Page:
Here’s a view of Mari in action on a mixed media piece in the cool room. She did an amazing job with collage, tissue paper, and acrylic paint on wood; interestingly, the artwork’s colour palette is the same as the clothes she’s wearing.

Below is Mari’s finished piece – great job!

See more pics here.

Buen Dia from Puerto Vallarta

We have been busy settling into our pad at the Vallarta Junior Suites, having arrived here on Jan 1, just in time to miss all the New Years craziness here in PV. Our first dinner in town saw us at a booth in Roberto’s, a seafood restaurant that we’ve walked past many times but never gone in, having a delicious seafood feast. After that, a walk through old town and onto the pier, to celebrate being here.

The first day or two was spent acquiring groceries for our hacienda, a studio suite at the back of a 5 storey walkup on Aquiles Serdan a few steps from the beach and Sea Monkey restaurant and bar ($1 beers on tap all day long … not that I would know).

Our studio room has a small kitchenette, a gigantic bed, and a small table and chairs set up outside the front door. The small fridge in the room stopped working within a couple of days, to be replaced by a newer, but not new, larger version that takes up a fair bit of space in our kitchen area. As one of our neighbours here said, in this place everything “sorta works”. But Pepe has been very good about getting us the things we need to keep us happy, like a working fridge. (Now, a few days later, we realise that this fridge is not exactly working properly either – sometimes we find a small stream of water snaking through our kitchen area when the fridge fails evaporate the thawed ice – sigh – at least it’s not a river).

Of course, one of the first things we did was walk the malecon and sample a redneck margarita on the deck, not recommended for those who are tequila connaisseurs – extremely weak. That’s fine for me, since I only ever have one anyway.

We had a beautiful curry dinner cooked by Beatrice at her shared condo in Centro, high on the hill, from whose balcony we had an amazing view out over the bay.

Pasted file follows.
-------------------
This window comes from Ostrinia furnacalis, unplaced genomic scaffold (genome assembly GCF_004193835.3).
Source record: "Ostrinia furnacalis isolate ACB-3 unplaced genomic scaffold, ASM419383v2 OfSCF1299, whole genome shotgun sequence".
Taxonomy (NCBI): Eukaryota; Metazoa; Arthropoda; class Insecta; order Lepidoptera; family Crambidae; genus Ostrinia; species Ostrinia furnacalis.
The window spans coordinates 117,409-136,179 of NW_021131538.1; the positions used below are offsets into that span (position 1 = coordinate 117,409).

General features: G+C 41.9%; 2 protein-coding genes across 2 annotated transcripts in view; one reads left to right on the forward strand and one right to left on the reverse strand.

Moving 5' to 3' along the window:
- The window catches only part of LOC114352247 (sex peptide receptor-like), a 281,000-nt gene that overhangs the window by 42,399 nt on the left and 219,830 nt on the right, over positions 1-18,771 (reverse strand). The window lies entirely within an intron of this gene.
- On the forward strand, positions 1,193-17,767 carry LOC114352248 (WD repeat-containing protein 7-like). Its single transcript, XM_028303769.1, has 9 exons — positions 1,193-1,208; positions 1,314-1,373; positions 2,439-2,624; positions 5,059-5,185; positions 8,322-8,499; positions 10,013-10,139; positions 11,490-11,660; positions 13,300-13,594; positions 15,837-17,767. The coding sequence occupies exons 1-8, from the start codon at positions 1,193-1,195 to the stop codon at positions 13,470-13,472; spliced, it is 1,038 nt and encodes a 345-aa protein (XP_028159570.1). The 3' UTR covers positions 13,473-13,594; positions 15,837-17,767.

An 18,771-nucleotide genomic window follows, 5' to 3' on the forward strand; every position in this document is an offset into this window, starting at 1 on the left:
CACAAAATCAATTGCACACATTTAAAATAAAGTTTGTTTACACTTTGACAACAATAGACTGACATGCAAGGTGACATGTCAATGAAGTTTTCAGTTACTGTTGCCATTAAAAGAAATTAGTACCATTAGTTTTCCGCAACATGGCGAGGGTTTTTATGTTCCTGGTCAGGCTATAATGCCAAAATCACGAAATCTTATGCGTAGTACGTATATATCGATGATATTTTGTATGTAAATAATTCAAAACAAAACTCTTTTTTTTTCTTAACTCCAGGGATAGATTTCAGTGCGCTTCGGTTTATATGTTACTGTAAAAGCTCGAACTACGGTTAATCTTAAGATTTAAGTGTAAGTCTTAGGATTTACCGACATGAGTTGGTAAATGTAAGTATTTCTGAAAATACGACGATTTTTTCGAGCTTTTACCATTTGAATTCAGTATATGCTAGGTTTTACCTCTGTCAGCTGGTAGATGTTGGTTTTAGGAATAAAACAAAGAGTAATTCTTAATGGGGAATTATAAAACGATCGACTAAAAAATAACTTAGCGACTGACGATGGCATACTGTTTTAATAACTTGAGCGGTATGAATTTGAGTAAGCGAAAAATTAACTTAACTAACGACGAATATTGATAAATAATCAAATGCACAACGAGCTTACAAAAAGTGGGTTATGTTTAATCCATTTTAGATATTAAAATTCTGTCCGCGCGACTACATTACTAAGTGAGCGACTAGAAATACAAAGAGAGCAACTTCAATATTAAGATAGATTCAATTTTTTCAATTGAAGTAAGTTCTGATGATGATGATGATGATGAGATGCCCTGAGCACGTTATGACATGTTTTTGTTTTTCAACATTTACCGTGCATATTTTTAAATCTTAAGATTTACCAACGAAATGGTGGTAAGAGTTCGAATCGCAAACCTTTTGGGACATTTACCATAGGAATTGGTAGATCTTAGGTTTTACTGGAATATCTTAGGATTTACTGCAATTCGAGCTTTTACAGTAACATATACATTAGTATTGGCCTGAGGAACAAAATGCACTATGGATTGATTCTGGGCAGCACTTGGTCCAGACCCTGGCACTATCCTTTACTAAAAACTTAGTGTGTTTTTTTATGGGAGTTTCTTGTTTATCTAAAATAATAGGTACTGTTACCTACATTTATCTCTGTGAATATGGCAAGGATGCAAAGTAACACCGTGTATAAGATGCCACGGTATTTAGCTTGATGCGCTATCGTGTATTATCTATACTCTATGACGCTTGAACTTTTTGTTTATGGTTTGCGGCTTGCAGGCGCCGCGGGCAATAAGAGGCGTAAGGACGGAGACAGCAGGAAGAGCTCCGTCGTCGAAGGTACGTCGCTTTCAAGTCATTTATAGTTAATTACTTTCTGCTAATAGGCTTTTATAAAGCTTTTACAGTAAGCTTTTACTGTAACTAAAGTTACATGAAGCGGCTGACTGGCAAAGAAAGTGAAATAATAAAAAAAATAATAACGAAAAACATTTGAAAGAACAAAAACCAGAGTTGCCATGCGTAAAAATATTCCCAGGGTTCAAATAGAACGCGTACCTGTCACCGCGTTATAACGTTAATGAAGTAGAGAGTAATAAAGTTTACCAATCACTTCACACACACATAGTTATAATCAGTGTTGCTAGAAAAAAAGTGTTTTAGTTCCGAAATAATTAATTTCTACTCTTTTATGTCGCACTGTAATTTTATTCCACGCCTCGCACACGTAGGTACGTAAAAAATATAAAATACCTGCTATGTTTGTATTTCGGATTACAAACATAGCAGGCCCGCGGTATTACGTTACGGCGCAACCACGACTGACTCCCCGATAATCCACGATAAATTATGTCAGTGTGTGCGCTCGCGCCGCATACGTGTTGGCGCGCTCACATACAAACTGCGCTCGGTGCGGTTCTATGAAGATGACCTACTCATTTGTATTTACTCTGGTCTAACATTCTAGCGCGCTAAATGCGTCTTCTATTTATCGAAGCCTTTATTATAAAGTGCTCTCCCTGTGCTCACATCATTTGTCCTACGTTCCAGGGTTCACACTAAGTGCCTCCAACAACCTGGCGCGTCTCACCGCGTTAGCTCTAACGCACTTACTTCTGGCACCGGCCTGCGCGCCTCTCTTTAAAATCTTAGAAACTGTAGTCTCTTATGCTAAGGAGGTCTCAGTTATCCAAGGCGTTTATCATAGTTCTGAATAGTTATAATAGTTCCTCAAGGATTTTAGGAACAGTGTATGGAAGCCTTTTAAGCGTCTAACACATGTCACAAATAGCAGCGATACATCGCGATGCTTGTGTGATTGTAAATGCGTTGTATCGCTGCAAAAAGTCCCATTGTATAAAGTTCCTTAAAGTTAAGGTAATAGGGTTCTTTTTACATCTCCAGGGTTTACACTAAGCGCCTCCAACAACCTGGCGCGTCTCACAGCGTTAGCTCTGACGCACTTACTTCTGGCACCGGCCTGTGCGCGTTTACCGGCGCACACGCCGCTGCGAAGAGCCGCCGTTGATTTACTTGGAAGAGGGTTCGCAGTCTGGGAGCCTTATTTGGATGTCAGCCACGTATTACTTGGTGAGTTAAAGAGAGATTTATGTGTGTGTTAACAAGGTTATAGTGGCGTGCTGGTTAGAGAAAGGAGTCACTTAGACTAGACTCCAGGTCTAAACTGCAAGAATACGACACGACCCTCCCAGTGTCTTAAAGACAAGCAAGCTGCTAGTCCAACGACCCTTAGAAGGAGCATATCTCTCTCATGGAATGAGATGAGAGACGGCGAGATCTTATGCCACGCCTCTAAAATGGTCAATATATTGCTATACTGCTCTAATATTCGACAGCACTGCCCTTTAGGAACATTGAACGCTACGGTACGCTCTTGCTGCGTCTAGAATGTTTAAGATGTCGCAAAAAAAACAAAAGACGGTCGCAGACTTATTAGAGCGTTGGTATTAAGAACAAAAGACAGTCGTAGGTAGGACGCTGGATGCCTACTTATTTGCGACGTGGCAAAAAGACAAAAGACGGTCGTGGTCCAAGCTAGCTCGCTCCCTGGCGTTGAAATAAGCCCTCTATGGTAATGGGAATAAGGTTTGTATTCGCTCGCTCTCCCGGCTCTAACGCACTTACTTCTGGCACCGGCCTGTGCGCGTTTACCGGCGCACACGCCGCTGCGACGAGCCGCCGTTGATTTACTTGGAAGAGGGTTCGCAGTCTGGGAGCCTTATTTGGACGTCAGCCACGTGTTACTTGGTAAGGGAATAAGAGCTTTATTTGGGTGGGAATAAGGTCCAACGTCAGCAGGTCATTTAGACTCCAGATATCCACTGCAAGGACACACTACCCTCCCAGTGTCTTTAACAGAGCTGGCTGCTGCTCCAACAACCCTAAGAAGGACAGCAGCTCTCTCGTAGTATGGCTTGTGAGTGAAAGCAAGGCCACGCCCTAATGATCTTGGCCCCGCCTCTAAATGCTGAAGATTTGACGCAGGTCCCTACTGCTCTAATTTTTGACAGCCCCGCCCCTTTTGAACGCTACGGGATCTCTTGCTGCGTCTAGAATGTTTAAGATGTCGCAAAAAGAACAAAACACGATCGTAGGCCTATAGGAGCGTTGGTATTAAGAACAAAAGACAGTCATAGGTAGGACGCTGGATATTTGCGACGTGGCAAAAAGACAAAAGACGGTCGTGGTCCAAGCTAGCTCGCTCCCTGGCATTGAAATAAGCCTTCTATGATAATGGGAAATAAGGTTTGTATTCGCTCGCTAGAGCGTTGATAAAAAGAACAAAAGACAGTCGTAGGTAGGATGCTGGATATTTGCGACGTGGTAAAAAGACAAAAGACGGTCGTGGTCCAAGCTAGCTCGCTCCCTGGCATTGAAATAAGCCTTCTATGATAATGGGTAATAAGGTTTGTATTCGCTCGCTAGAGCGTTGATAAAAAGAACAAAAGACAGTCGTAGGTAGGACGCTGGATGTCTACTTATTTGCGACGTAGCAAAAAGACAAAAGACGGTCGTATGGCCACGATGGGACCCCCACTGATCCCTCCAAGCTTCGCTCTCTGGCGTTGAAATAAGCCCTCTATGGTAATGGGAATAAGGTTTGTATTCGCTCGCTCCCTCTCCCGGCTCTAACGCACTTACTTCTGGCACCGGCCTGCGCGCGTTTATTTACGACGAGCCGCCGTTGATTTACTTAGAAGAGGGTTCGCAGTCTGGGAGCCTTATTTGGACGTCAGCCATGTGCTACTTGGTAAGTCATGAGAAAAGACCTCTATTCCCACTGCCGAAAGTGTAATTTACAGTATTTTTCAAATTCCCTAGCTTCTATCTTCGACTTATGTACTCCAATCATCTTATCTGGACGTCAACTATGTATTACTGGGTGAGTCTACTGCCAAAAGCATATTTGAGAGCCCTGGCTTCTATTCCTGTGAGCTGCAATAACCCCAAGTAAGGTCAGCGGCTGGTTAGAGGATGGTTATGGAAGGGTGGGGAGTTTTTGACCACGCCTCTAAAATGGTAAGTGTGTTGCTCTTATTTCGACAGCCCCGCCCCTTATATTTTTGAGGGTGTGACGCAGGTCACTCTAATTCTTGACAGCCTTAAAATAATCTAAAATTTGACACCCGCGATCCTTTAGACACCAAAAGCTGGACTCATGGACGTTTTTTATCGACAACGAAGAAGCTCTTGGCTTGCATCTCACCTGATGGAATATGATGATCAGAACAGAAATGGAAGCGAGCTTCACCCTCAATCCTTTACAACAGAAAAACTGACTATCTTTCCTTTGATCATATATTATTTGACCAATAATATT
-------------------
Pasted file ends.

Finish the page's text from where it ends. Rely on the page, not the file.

Friends Eve, Larry and Fran are in town and we have been spending some time with them hoofing it around the place. Saturday saw us up and on the roads in Gringo Gultch, heading up to the Cross, a lookout and viewpoint at the top of the hill behind the city. This walk isn’t long but is fairly steep. We saw them working on the new staircase and funicular up in 2016 and this year all is complete, except that the funicular isn’t working and may never be working – plant life is growing rapidly over the cables that hoist the cabin up. I don’t think the funicular has ever actually worked, as yet. From the top we had a panoramic view out over the bay.

On the way back down we stopped for a drink at a local lemonade stand and into the neighbourhood comida casera that we love for lunch, and, while there, the proprietor showed us his entry in Fodor’s – I had no idea that this restaurant was mentioned in that travel handbook. The food there is great and very inexpensive, 150 pesos for three of us to have a full meal. (Below you can see some of the three burros that were used to haul all the material up the hill to build the stairs; thankfully, now they can rest).

On Sunday, Eve, Ty and I went to the Boutique Theater’s Dinner and a Movie, this evening’s selection being The Wife, a film I had wanted to see but missed in Vancouver. The movie was introduced by Paco Oceda and watched as we consumed dinner provided by Nacho Daddy’s.

Eve and I enjoyed the film but Ty would rather have watched the football playoffs downstairs, I think. Later Eve and I shook our tailfeathers at the central plaza to the sounds of salsa music, along with a crowd of locals.